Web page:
Aces on Bridge — Daily Columns

The Aces on Bridge: Tuesday, November 24, 2009

Dealer: South

Vul: None

9 8 5
10 6 5 3 2
West East
A Q J 9 8 6 2
K 4 3 10 7 6 2
8 4 10 9 5 3
A 9 7 K 8 4
K 10 7 5 3
7 6 2


South West North East
1 Pass 1 NT* Pass
2 Pass 3 All Pass
*Forcing for one round

Opening Lead:8

“If it looks like a duck, and quacks like a duck, we have at least to consider the possibility that we have a small aquatic bird of the family anatidae on our hands.”

— Douglas Adams

Today’s deal, from last year’s Fall Nationals, shows a disadvantage of the forcing no-trump response. North would like to respond with a nonforcing no-trump and play there. Indeed, if West makes the quite reasonable decision to double in the balancing seat, North would get to play one no-trump redoubled!


At the table, though, South was obligated to introduce his three-card diamond suit and North had too much to pass, so South was left in a very delicate spot. Against three diamonds, West led the trump eight. Declarer won in dummy and played a club to the queen and ace. Back came a second trump, and declarer, in dummy again, led another club. It looks natural for East to win and shift to a heart, but declarer can take two hearts, four diamonds and three clubs for plus 110.


After East wins the second club, a spade shift is better. West can win cheaply and exit with a club. Declarer will have to concede the last two tricks for one down.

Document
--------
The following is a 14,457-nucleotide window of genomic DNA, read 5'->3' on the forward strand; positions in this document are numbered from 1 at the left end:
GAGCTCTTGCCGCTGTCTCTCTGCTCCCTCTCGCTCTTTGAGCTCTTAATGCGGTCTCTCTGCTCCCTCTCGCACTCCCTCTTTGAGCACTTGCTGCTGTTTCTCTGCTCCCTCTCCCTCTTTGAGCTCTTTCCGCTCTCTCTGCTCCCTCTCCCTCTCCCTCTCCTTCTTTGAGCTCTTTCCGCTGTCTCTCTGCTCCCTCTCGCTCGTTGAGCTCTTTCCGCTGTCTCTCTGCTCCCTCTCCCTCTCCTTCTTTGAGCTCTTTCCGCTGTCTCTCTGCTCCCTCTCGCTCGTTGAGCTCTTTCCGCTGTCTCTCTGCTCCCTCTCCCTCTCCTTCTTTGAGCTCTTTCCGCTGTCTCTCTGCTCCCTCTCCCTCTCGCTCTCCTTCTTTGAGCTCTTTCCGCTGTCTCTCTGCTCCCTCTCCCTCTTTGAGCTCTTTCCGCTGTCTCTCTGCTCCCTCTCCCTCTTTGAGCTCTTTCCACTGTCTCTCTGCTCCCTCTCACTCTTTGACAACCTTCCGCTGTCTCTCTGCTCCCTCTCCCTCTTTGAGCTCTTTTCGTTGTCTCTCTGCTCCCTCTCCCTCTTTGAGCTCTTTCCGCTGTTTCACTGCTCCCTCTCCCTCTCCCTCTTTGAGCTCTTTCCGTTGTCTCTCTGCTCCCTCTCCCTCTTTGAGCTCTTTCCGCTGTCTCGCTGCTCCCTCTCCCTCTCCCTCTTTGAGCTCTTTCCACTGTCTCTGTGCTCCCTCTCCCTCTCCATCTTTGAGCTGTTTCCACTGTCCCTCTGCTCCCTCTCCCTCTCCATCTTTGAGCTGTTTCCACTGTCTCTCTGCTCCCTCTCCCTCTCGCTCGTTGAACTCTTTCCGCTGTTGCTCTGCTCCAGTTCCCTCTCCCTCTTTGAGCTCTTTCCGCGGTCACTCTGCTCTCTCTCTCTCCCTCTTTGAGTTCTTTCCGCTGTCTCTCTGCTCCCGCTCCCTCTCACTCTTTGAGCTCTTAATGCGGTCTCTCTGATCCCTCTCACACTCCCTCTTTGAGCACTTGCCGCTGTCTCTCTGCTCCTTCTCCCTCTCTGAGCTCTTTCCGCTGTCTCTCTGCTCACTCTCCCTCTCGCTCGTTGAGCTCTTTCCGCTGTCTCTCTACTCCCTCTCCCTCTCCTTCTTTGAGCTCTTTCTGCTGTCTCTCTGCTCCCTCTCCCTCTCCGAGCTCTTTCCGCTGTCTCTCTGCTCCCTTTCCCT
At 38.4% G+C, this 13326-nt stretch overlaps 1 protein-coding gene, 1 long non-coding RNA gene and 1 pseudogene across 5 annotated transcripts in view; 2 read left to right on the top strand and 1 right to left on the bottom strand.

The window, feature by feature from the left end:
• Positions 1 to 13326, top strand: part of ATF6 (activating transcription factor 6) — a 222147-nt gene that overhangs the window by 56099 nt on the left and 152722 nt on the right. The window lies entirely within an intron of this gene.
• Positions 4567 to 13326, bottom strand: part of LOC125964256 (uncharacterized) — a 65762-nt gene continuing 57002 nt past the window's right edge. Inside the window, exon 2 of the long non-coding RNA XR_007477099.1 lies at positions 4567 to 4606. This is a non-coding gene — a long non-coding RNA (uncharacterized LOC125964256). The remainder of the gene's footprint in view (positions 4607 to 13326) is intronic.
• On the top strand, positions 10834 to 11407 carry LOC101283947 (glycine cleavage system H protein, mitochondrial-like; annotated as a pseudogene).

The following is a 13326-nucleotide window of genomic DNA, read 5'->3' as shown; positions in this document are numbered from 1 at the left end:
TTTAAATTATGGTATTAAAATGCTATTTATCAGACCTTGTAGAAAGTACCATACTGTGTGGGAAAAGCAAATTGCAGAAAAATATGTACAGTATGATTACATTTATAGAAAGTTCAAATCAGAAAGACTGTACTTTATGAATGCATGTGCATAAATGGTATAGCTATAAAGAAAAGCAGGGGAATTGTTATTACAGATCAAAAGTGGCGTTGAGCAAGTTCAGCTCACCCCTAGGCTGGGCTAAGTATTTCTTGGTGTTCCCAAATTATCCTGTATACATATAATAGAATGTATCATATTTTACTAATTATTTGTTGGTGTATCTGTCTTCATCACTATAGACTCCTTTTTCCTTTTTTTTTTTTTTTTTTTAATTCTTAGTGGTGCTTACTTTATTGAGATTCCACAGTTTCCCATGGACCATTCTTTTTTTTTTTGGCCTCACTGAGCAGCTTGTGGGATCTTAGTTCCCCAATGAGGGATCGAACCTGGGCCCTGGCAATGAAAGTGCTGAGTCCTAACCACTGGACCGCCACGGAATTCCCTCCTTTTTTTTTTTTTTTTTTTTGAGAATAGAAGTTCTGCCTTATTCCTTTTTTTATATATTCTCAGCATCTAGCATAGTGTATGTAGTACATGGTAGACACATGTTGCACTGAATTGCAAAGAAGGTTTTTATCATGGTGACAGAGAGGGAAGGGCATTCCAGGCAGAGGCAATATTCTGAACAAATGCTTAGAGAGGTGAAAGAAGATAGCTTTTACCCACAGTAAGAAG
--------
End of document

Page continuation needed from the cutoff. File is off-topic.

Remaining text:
Even better, though, was for East to duck the second club, the play found at the table. Declarer gets a cheap club trick, but is stuck in the wrong hand. Declarer drew a third round of trumps and took a heart finesse. West won the heart king, played a club to East’s king for a spade through, and exited with a heart. Declarer was held to one club trick, four diamonds and two hearts for two down.

ANSWER: You showed a limit-raise or better in spades, following which North’s four-club bid showed short clubs and a slam-try. You now have more than enough to bid four hearts, showing a heart control and denying a diamond control. The question is whether you have enough to bid on if partner signs off in four spades. I think not — but it is close.


South Holds:

K 10 7 5 3
7 6 2


South West North East
    1 2
3 Dbl. 4 Pass


For details of Bobby Wolff’s autobiography, The Lone Wolff, contact If you would like to contact Bobby Wolff, please leave a comment at this blog. Reproduced with permission of United Feature Syndicate, Inc., Copyright 2009. If you are interested in reprinting The Aces on Bridge column, contact